When 32-year-old Wes Dyer came back from Afghanistan, he wasn’t doing well. “I was that ‘hard-hearted man’ when I came back from combat.”
If other veterans were experiencing what he was, Dyer wanted to do something about it so he founded the non profit organization AWOL Angler. He’s now a fly fishing guide at Reel Life in Santa Fe, New Mexico, helping veterans like Ryan Birdsell of Tuscaloosa, Alabama readjust to civilian life.
The military gave Dyer a sense of purpose, and he missed the friendships he developed after retiring from the Marines. Dyer served as a bomb dog handler with the 1st Combat Engineer Battalion. He was deployed to Afghanistan in 2009.
You can have two different lives. There’s the one where survival is just a part of life in a war torn country and another when you come home to peace time.
There’s a complete change that vets can have such a hard time adjusting to. Fresh air, sunshine, freedom from civilization and someone to talk to who has been there himself makes a world of difference. Being “out on the water in pursuit of an unforgiving and at times elusive opponent,” makes Dyer “feel like he’s in his element.”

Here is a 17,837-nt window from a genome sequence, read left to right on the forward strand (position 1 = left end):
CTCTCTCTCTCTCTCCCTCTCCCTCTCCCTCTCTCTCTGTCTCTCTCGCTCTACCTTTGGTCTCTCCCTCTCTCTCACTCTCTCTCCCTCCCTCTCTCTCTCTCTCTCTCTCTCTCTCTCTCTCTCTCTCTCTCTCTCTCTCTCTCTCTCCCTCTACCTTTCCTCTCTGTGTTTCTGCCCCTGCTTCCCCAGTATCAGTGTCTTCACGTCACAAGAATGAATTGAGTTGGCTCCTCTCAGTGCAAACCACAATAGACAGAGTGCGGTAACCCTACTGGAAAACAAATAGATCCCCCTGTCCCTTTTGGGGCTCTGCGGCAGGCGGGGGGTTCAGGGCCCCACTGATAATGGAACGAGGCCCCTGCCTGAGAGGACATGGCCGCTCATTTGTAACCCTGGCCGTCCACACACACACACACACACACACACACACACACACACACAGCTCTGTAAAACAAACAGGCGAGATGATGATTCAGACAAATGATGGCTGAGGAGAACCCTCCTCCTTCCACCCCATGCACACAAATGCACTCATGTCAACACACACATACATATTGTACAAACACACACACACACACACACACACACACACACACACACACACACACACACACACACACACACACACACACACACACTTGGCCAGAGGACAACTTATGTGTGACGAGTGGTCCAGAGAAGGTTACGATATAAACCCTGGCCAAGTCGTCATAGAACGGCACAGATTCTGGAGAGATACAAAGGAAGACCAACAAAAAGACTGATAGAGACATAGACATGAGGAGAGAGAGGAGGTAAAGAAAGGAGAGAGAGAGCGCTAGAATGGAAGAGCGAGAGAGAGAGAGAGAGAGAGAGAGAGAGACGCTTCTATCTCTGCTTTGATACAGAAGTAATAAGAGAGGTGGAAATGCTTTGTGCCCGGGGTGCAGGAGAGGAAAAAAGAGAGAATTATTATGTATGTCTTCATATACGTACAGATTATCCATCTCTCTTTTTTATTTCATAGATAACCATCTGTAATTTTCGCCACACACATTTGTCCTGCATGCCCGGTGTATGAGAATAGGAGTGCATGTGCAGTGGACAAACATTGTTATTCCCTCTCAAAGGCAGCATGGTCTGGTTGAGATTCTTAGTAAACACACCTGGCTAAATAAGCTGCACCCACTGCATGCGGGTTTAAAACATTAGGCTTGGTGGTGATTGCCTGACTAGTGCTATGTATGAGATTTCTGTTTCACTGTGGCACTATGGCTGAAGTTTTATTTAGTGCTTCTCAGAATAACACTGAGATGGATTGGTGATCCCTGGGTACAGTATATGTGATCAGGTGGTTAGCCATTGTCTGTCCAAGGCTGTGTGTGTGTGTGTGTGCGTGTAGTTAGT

Since he thought of this in 2017, he put a lot of time and energy into getting the project running. A big help came from attracting sponsors such as Ivan Valdez, owner of Reel Life.
He was joined by the owners of Buffalo Thunder Resort, and Joseph Talachy, the governor of Pojoaque Pueblo.
Southwest Airlines provides free round trip tickets for the veterans hand picked by Dyer. Trout Stalker Ranch rounds out the helping hands with lodging accommodations.
Dyer tells his guests essentially to leave their wallets at home. “They don’t open their wallets for anything. We need to take care of our veterans, we wouldn’t be here without them.” Indeed.
The veterans Dyer picks are flown into Albuquerque, New Mexico and given a ride to Santa Fe. There, they are fitted with waders, boots, rod and reel. The night is spent at Buffalo Thunder and the next morning they’re headed for Chama where they will lay their head for a couple days at the Trout Stalker Ranch.
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Mother Nature and water is an amazing, helpful tool for healing.
“Doctors are starting to prescribe nature as an alternative to traditional medicines,” Ashlyn Perry, who is co-owner of Trout Stalker Ranch insists. “When you are fly-fishing, you are so focused that some of those worldly problems disappear. You’re able to forget them momentarily.”
Dyer would like to see this go nationwide.